Blur spots in your vision? Eat more of these.
One of the most important senses, out of all the five senses we have, is our eyesight. Did you realize that 80% of what we perceive comes through our sense of sight? To reduce the odds of blindness and vision loss, along with cataracts and glaucoma, it's important to stay on top of your eye health. Which is why I wanted to point out these delicious vegetables that can keep your eyes healthy. They are high in zinc, chromium, selenium, copper, magnesium and vitamins A, B, C, D, and E -all of which provide multiple health benefits along with maintaining eye health.
These foods below contain specific nutrients that are especially beneficial to eyesight.
Beet greens are a great source of two carotenoids, lutein and zeaxanthin. Lutein and zeaxanthin are antioxidants located in the eye that help protect eyes from age-related macular degeneration and cataracts. Many studies have shown that lutein and zeaxanthin reduce the risk of chronic eye diseases.
Lutein and zeaxanthin filter harmful high-energy blue wavelengths of light and help protect and maintain healthy cells in the eyes. These are the nutrients that protect you and your loved ones eyes from the harmful effects of screen time. We now live in a world where looking at bright screens continuously throughout the day is the norm and our eyes get exposed to a lot of blue light. Beta-carotene helps reduce the oxidative stress this blue-light puts on our eyes.
There are 600 carotenoids found in nature and only lutein and zeaxanthin are deposited in high quantities in the retina (macula) of the eye. The macular pigment optical density (MPOD) is how the amount of lutein and zeaxanthin in the macular region of the retina is measured. MPOD is currently being used as a biomarker for predicting visual function and disease.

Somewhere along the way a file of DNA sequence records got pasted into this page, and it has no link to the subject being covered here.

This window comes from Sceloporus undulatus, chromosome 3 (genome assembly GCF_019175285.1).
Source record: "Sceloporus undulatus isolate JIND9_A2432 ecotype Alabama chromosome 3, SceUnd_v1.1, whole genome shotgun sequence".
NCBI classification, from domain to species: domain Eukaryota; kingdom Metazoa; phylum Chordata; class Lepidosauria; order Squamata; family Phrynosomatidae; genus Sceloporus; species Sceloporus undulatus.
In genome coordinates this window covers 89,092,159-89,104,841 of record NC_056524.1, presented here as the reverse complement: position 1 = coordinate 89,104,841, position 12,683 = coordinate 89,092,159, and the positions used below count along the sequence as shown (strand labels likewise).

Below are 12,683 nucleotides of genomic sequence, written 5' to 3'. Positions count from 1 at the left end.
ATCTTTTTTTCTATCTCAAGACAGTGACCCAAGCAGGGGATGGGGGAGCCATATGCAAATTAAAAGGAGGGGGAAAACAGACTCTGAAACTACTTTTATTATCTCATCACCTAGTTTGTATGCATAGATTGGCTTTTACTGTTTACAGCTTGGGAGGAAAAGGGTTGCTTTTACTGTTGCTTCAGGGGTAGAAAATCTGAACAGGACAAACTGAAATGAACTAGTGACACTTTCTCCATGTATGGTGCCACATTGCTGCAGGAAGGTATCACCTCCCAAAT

Antioxidants neutralize free radicals that are associated with oxidative stress and retinal damage. This is how the antioxidants lutein and zeaxanthin can aid in preventing cataracts. In fact, a recent study, and another one here, demonstrated that higher dietary intake of lutein, zeaxanthin and vitamin E was associated with a significantly decreased risk of cataract formation.
Dark green vegetables such as spinach, collards and kale also have copious amounts of lutein and zeaxanthin.
This may be obvious because we all grew up hearing about carrots, but did you ever look into why they are good for eye health? Carrots also have lutein, but they are best known for their ample amounts of beta carotene. Beta carotene is the key source of vitamin A in the human diet. There are two forms of vitamin A available in the foods we eat- preformed vitamin A and provitamin A carotenoids. Preformed vitamin A is found in animal foods, dairy products, supplements and fortified foods. Provitamin A carotenoids are found in plants. When you consume carotenoids, your body converts the pigments into vitamin A.